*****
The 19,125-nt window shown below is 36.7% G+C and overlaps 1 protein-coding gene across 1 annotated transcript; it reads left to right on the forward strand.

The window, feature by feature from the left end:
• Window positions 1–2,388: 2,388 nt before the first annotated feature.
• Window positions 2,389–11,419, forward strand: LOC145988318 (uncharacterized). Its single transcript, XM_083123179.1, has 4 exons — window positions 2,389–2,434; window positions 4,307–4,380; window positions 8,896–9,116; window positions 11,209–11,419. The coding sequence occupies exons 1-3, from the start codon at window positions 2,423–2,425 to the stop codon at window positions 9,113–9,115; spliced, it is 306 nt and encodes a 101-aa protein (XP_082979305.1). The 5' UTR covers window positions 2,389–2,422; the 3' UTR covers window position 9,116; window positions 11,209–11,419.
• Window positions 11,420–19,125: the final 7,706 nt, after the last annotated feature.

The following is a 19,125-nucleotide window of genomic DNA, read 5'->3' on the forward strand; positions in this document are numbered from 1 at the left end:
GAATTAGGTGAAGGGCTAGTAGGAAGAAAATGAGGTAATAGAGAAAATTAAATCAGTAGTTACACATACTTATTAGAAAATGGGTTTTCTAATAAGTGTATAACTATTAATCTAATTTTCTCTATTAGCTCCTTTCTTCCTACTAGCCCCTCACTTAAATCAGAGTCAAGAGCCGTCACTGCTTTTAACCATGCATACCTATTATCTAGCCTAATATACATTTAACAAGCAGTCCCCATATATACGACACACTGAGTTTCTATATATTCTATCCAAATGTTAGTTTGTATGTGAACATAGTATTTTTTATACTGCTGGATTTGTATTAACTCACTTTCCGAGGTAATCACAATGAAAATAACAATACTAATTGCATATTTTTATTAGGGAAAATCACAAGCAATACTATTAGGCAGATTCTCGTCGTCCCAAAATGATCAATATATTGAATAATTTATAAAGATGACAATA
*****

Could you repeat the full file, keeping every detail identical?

The 19,125-nt window shown below is 36.7% G+C and overlaps 1 protein-coding gene across 1 annotated transcript; it reads left to right on the forward strand.

The window, feature by feature from the left end:
• Window positions 1–2,388: 2,388 nt before the first annotated feature.
• Window positions 2,389–11,419, forward strand: LOC145988318 (uncharacterized). Its single transcript, XM_083123179.1, has 4 exons — window positions 2,389–2,434; window positions 4,307–4,380; window positions 8,896–9,116; window positions 11,209–11,419. The coding sequence occupies exons 1-3, from the start codon at window positions 2,423–2,425 to the stop codon at window positions 9,113–9,115; spliced, it is 306 nt and encodes a 101-aa protein (XP_082979305.1). The 5' UTR covers window positions 2,389–2,422; the 3' UTR covers window position 9,116; window positions 11,209–11,419.
• Window positions 11,420–19,125: the final 7,706 nt, after the last annotated feature.

The following is a 19,125-nucleotide window of genomic DNA, read 5'->3' on the forward strand; positions in this document are numbered from 1 at the left end:
GAATTAGGTGAAGGGCTAGTAGGAAGAAAATGAGGTAATAGAGAAAATTAAATCAGTAGTTACACATACTTATTAGAAAATGGGTTTTCTAATAAGTGTATAACTATTAATCTAATTTTCTCTATTAGCTCCTTTCTTCCTACTAGCCCCTCACTTAAATCAGAGTCAAGAGCCGTCACTGCTTTTAACCATGCATACCTATTATCTAGCCTAATATACATTTAACAAGCAGTCCCCATATATACGACACACTGAGTTTCTATATATTCTATCCAAATGTTAGTTTGTATGTGAACATAGTATTTTTTATACTGCTGGATTTGTATTAACTCACTTTCCGAGGTAATCACAATGAAAATAACAATACTAATTGCATATTTTTATTAGGGAAAATCACAAGCAATACTATTAGGCAGATTCTCGTCGTCCCAAAATGATCAATATATTGAATAATTTATAAAGATGACAATA